How the Blockchain Can Transform Government
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Posted By on 07/24/2018 in Category 1

How the Blockchain Can Transform Government

How the Blockchain Can Transform Government

How the Blockchain Can Transform Government

The blockchain is one of the most significant, fundamental advances in digital platforms since the internet and also probably the most overhyped technology in current times, according to Kevin Werbach, Wharton professor of legal studies and business ethics, at the inaugural annual Penn Wharton Budget Model Spring Policy Forum, held recently in Washington.

“In many ways, the parallels are striking,” said Werbach, who worked at the Federal Communications Commission in the late 1990s during the dot-com boom. “This is a new infrastructure baseline technology that can lead to lots of benefits — also, it has lots of problems. Blockchain is now the source of a great deal of fraud, of illegal activity and regulatory arbitrage, but it is also sparking innovation across the world in all sorts of areas.”

While most people use the terms Bitcoin and blockchain interchangeably, they are very different things. “At bottom, blockchain is not about money, even though this is the technology underlying Bitcoin and other cryptocurrencies — and it’s not fundamentally about destroying governments and replacing them with purely private, decentralized systems, even though it is a system that creates a new kind of decentralized infrastructure,” Werbach said. “Fundamentally, blockchain is about something deeper than all of that. It’s about trust.”

Equifax and the Role of Intermediaries

Last fall, a company most Americans don’t know much about was hacked and the private data of 145.5 million people — including their Social Security numbers — was exposed. With its rich repository of private data, credit bureau Equifax became a target of hackers. And the reason why the company and other credit bureaus exist in the first place is due to a lack of trust. Equifax provides credit scores so a bank, car dealer or other lender will have a sense of whether a borrower will pay back a loan.

“The point of Equifax and credit bureaus is not to have credit bureaus,” Werbach said. “It’s to have a mechanism so that a distributed world of actors, companies and individuals can engage in loan transactions with some sense of what people’s creditworthiness is.” But imagine if those same transactions can be done without central, trusted intermediaries, “it would be much more secure and be much more efficient,” he said. Firms like Equifax charge fees for being an intermediary and going through them also adds delays to a transaction.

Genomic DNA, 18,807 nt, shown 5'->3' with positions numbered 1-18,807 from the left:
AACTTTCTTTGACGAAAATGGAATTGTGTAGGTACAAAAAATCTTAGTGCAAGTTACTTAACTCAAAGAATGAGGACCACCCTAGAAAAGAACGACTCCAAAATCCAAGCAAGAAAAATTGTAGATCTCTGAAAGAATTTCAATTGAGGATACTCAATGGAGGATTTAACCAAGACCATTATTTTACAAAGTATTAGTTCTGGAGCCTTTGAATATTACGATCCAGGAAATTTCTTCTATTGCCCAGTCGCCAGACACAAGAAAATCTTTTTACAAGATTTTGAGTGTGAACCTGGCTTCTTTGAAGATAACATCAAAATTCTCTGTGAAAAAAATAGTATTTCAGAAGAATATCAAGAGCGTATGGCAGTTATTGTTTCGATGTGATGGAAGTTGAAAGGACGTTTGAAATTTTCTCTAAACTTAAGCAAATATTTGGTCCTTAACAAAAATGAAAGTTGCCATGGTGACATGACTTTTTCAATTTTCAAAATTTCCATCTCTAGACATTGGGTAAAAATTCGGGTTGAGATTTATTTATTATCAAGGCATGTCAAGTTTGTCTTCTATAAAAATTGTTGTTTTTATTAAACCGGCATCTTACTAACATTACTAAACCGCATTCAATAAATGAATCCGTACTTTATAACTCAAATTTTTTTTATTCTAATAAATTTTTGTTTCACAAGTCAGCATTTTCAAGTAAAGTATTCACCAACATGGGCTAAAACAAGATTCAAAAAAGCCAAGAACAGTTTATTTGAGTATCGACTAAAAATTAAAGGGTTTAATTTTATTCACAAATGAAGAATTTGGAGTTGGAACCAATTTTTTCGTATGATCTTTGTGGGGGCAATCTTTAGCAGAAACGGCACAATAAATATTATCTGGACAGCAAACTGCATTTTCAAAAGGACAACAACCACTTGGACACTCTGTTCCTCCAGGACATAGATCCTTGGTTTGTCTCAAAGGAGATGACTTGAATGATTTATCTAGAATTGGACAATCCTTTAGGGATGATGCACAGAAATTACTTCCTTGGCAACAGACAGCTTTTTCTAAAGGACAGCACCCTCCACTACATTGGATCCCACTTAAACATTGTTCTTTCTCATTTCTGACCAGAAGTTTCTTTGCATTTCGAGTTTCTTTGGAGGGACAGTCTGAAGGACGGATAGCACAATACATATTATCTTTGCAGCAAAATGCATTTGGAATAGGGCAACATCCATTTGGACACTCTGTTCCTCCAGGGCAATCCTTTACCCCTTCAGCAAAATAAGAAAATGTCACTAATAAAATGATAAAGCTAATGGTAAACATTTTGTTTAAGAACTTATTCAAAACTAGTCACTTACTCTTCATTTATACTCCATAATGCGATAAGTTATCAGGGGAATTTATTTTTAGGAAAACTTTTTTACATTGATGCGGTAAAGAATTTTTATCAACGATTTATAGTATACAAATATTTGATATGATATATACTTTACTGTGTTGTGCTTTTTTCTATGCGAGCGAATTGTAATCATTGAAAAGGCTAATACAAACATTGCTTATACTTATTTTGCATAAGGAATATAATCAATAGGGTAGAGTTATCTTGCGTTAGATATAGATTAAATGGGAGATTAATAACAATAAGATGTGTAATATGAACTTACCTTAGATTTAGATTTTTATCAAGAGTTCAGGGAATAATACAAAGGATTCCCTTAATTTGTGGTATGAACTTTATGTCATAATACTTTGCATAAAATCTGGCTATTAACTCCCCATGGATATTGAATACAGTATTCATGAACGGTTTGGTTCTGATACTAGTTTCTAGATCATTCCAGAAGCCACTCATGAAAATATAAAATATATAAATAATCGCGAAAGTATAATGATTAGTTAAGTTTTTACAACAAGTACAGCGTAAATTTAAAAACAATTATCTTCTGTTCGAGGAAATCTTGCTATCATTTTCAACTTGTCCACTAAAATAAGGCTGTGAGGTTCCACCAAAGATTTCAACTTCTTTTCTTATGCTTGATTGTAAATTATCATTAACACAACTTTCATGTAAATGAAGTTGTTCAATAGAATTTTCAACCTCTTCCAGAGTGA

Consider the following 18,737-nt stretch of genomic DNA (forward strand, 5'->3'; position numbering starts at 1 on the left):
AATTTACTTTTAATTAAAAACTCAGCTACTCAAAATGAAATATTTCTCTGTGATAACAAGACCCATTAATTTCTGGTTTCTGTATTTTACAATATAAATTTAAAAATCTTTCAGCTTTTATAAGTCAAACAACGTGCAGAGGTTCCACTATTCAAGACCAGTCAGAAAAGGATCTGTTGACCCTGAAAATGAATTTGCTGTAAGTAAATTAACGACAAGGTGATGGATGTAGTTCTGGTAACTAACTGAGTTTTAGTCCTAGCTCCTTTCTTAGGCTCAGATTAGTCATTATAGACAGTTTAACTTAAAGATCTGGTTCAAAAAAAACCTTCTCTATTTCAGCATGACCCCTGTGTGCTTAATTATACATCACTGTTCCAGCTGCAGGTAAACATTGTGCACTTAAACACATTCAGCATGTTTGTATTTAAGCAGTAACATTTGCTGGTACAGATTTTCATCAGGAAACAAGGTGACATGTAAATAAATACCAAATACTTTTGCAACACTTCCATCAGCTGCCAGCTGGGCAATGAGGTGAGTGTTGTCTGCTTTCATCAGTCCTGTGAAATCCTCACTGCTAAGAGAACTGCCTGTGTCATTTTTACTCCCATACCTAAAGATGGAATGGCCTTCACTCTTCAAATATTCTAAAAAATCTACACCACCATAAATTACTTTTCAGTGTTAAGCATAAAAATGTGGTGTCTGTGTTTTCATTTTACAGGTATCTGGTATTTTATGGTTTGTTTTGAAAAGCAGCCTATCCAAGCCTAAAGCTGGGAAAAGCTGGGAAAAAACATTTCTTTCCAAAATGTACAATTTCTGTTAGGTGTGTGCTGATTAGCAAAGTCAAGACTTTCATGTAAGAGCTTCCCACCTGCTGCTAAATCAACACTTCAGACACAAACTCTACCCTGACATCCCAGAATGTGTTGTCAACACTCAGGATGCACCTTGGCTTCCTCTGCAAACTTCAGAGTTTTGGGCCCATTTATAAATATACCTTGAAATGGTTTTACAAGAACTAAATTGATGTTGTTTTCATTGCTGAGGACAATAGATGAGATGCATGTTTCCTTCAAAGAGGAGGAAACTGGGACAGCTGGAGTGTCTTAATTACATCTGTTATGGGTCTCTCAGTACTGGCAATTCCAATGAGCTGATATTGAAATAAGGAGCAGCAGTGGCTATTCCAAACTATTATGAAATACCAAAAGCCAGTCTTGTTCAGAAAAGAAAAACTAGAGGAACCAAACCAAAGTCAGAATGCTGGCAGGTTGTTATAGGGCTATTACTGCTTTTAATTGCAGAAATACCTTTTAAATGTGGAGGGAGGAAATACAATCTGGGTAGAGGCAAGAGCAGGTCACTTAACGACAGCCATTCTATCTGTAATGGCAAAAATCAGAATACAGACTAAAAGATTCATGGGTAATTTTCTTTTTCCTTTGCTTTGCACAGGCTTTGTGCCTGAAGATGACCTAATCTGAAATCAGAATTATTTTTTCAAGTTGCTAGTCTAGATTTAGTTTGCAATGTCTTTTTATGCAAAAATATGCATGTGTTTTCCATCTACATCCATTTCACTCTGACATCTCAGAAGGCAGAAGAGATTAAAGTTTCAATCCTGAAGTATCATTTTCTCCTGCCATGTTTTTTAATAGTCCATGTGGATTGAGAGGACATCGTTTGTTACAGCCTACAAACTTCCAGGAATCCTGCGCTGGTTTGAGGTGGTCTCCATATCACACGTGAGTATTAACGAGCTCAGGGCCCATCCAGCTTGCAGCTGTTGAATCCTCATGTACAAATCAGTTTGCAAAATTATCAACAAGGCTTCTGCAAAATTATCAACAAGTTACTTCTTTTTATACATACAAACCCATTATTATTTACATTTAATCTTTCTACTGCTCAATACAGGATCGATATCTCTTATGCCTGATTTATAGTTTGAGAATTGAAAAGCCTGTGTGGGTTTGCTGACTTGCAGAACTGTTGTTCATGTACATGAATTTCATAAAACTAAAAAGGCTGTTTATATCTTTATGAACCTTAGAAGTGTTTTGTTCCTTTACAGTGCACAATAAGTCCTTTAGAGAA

The basic idea behind blockchain is that one can trust the system as a whole without necessarily trusting any of the participants, Werbach said. The blockchain is a ledger — record of transactions in a database — distributed to people in a network. Everyone on that network has their own copy of the ledger and be “actually confident, based on mathematical structures of cryptography, that every copy is the same.” So even though there is no central intermediary — like Equifax, a bank or the Federal Reserve — all the players in the blockchain network can trust the information.

There is only one ledger in any given blockchain network and everyone works off that record. Each participant gets a copy of the ledger and additions to the record cannot be changed. With all eyes on it, there is no need for a trusted institution to be in the middle to charge fees or delay transactions. “Everyone can maintain their own copy even across different organizations and across different countries,” Werbach said. “This seemingly basic abstract idea is what has led to all the excitement and adoption around blockchain and cryptocurrencies.”

The excitement around this innovation has pushed the value of Bitcoin to $100 billion around the world while cryptocurrencies in circulation are worth around $300 billion, though down from a high of $750 billion in December 2017, Werbach said. More than $15 billion has been raised in crypto-token offerings in 2017 to 2018. He also cited figures from Gartner projecting that the blockchain is expected to add $176 billion in business value by 2025 and $3.1 trillion by 2030.


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